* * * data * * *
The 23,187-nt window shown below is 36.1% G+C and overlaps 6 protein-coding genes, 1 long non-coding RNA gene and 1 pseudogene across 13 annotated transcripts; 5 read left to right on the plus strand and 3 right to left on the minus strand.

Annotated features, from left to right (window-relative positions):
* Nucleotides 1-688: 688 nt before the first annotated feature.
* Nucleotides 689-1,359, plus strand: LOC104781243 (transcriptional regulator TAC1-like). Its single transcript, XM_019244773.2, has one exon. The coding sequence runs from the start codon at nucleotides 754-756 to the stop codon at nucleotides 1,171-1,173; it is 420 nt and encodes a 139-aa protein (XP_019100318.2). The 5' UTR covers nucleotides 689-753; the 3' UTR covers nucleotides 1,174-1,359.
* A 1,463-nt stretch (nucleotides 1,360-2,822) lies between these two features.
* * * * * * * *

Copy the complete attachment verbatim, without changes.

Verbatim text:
The 23,187-nt window shown below is 36.1% G+C and overlaps 6 protein-coding genes, 1 long non-coding RNA gene and 1 pseudogene across 13 annotated transcripts; 5 read left to right on the plus strand and 3 right to left on the minus strand.

Annotated features, from left to right (window-relative positions):
* Nucleotides 1-688: 688 nt before the first annotated feature.
* Nucleotides 689-1,359, plus strand: LOC104781243 (transcriptional regulator TAC1-like). Its single transcript, XM_019244773.2, has one exon. The coding sequence runs from the start codon at nucleotides 754-756 to the stop codon at nucleotides 1,171-1,173; it is 420 nt and encodes a 139-aa protein (XP_019100318.2). The 5' UTR covers nucleotides 689-753; the 3' UTR covers nucleotides 1,174-1,359.
* A 1,463-nt stretch (nucleotides 1,360-2,822) lies between these two features.